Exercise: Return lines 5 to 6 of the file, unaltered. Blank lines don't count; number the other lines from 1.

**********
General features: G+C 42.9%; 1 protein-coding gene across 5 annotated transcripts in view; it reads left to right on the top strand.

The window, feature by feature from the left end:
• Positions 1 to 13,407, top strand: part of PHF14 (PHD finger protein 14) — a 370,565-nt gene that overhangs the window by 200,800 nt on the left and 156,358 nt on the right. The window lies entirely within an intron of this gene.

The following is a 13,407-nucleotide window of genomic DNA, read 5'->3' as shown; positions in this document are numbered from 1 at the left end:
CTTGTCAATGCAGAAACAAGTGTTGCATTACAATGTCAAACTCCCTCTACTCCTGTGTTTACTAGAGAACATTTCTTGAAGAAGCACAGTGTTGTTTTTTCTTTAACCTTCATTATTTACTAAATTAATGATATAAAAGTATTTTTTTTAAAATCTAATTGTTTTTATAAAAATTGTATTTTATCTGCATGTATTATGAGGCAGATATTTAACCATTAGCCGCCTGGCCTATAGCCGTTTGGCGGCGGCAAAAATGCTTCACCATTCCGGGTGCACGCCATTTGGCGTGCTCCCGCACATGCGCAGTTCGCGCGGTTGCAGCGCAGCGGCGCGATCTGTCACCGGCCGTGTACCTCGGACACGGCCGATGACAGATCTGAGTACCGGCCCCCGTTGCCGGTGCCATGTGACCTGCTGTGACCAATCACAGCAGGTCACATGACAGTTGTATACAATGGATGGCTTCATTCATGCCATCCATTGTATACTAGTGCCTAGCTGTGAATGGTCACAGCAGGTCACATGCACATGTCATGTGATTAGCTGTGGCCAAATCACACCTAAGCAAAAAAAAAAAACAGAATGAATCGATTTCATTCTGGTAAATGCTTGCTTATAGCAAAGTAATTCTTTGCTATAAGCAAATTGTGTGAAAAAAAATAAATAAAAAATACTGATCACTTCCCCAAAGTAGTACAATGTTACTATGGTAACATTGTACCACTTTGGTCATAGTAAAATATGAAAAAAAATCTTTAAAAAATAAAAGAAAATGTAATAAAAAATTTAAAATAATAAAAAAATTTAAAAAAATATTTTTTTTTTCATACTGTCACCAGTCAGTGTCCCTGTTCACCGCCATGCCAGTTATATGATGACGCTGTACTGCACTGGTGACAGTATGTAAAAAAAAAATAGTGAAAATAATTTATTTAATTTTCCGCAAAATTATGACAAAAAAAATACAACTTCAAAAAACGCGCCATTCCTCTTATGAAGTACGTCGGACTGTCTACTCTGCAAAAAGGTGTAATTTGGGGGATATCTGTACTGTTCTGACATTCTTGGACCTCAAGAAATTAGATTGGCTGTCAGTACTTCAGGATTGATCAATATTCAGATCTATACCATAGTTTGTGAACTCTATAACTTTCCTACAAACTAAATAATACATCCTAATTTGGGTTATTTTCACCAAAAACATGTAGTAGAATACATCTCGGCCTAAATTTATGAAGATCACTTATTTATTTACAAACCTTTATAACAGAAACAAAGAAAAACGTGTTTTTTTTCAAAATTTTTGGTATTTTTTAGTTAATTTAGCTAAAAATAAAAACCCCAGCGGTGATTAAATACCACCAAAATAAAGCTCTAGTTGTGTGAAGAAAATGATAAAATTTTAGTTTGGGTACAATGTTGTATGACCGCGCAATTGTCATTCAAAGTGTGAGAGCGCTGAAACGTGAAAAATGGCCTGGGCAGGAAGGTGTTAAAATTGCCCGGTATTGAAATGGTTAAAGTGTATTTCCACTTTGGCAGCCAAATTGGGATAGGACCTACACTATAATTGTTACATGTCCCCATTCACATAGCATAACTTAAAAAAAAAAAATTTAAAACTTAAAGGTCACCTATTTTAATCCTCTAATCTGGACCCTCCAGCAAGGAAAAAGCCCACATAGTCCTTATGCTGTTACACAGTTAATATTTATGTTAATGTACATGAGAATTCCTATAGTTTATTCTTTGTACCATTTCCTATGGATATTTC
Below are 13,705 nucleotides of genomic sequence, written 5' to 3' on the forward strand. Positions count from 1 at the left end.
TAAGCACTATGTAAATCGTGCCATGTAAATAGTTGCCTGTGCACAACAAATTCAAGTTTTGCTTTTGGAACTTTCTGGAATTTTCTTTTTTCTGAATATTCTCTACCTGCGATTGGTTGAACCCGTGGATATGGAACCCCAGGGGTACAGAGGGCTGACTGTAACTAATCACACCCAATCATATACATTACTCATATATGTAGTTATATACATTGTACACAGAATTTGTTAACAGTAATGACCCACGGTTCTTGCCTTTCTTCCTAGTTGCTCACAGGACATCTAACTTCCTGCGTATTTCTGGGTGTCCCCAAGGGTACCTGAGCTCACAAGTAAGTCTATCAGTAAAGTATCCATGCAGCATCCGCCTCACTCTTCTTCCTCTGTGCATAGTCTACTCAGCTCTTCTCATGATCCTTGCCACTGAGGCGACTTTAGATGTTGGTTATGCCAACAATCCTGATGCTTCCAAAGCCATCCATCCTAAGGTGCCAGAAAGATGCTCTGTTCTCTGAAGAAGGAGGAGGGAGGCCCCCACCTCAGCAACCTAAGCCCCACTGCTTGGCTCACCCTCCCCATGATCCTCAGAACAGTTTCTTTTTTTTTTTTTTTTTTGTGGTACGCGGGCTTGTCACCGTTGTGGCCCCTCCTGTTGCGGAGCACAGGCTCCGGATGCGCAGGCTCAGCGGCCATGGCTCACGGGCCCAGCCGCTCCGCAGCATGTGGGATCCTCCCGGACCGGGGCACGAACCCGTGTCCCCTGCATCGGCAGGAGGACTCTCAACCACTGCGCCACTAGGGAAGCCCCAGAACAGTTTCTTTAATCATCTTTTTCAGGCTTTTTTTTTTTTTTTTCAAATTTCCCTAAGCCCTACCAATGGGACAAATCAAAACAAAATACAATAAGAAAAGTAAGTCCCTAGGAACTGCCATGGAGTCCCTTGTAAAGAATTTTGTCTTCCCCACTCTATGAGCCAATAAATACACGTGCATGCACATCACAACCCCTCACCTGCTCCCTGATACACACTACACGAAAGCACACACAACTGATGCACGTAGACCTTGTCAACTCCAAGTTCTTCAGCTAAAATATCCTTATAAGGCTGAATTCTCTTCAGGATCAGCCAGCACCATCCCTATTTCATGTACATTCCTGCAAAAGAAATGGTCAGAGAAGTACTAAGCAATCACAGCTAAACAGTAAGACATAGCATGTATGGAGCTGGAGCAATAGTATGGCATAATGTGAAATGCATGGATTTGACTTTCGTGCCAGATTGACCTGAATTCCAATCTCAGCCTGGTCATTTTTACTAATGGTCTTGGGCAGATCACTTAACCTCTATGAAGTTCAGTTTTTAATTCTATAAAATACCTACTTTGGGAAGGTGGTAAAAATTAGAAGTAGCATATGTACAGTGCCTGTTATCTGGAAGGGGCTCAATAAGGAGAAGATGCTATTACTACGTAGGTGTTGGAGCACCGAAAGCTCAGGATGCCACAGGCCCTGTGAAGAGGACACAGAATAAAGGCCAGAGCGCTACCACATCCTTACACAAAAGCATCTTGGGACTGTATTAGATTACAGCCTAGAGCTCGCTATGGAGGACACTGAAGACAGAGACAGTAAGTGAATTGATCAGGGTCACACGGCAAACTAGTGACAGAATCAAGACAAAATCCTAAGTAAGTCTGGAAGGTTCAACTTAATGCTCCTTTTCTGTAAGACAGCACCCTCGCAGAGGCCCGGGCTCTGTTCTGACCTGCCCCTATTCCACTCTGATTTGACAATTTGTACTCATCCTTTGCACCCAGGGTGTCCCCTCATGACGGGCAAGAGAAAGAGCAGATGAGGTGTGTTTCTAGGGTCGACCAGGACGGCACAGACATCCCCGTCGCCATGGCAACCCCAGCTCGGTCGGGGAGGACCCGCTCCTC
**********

CTTGTCAATGCAGAAACAAGTGTTGCATTACAATGTCAAACTCCCTCTACTCCTGTGTTTACTAGAGAACATTTCTTGAAGAAGCACAGTGTTGTTTTTTCTTTAACCTTCATTATTTACTAAATTAATGATATAAAAGTATTTTTTTTAAAATCTAATTGTTTTTATAAAAATTGTATTTTATCTGCATGTATTATGAGGCAGATATTTAACCATTAGCCGCCTGGCCTATAGCCGTTTGGCGGCGGCAAAAATGCTTCACCATTCCGGGTGCACGCCATTTGGCGTGCTCCCGCACATGCGCAGTTCGCGCGGTTGCAGCGCAGCGGCGCGATCTGTCACCGGCCGTGTACCTCGGACACGGCCGATGACAGATCTGAGTACCGGCCCCCGTTGCCGGTGCCATGTGACCTGCTGTGACCAATCACAGCAGGTCACATGACAGTTGTATACAATGGATGGCTTCATTCATGCCATCCATTGTATACTAGTGCCTAGCTGTGAATGGTCACAGCAGGTCACATGCACATGTCATGTGATTAGCTGTGGCCAAATCACACCTAAGCAAAAAAAAAAAACAGAATGAATCGATTTCATTCTGGTAAATGCTTGCTTATAGCAAAGTAATTCTTTGCTATAAGCAAATTGTGTGAAAAAAAATAAATAAAAAATACTGATCACTTCCCCAAAGTAGTACAATGTTACTATGGTAACATTGTACCACTTTGGTCATAGTAAAATATGAAAAAAAATCTTTAAAAAATAAAAGAAAATGTAATAAAAAATTTAAAATAATAAAAAAATTTAAAAAAATATTTTTTTTTTCATACTGTCACCAGTCAGTGTCCCTGTTCACCGCCATGCCAGTTATATGATGACGCTGTACTGCACTGGTGACAGTATGTAAAAAAAAAATAGTGAAAATAATTTATTTAATTTTCCGCAAAATTATGACAAAAAAAATACAACTTCAAAAAACGCGCCATTCCTCTTATGAAGTACGTCGGACTGTCTACTCTGCAAAAAGGTGTAATTTGGGGGATATCTGTACTGTTCTGACATTCTTGGACCTCAAGAAATTAGATTGGCTGTCAGTACTTCAGGATTGATCAATATTCAGATCTATACCATAGTTTGTGAACTCTATAACTTTCCTACAAACTAAATAATACATCCTAATTTGGGTTATTTTCACCAAAAACATGTAGTAGAATACATCTCGGCCTAAATTTATGAAGATCACTTATTTATTTACAAACCTTTATAACAGAAACAAAGAAAAACGTGTTTTTTTTCAAAATTTTTGGTATTTTTTAGTTAATTTAGCTAAAAATAAAAACCCCAGCGGTGATTAAATACCACCAAAATAAAGCTCTAGTTGTGTGAAGAAAATGATAAAATTTTAGTTTGGGTACAATGTTGTATGACCGCGCAATTGTCATTCAAAGTGTGAGAGCGCTGAAACGTGAAAAATGGCCTGGGCAGGAAGGTGTTAAAATTGCCCGGTATTGAAATGGTTAAAGTGTATTTCCACTTTGGCAGCCAAATTGGGATAGGACCTACACTATAATTGTTACATGTCCCCATTCACATAGCATAACTTAAAAAAAAAAAATTTAAAACTTAAAGGTCACCTATTTTAATCCTCTAATCTGGACCCTCCAGCAAGGAAAAAGCCCACATAGTCCTTATGCTGTTACACAGTTAATATTTATGTTAATGTACATGAGAATTCCTATAGTTTATTCTTTGTACCATTTCCTATGGATATTTC
Below are 13,705 nucleotides of genomic sequence, written 5' to 3' on the forward strand. Positions count from 1 at the left end.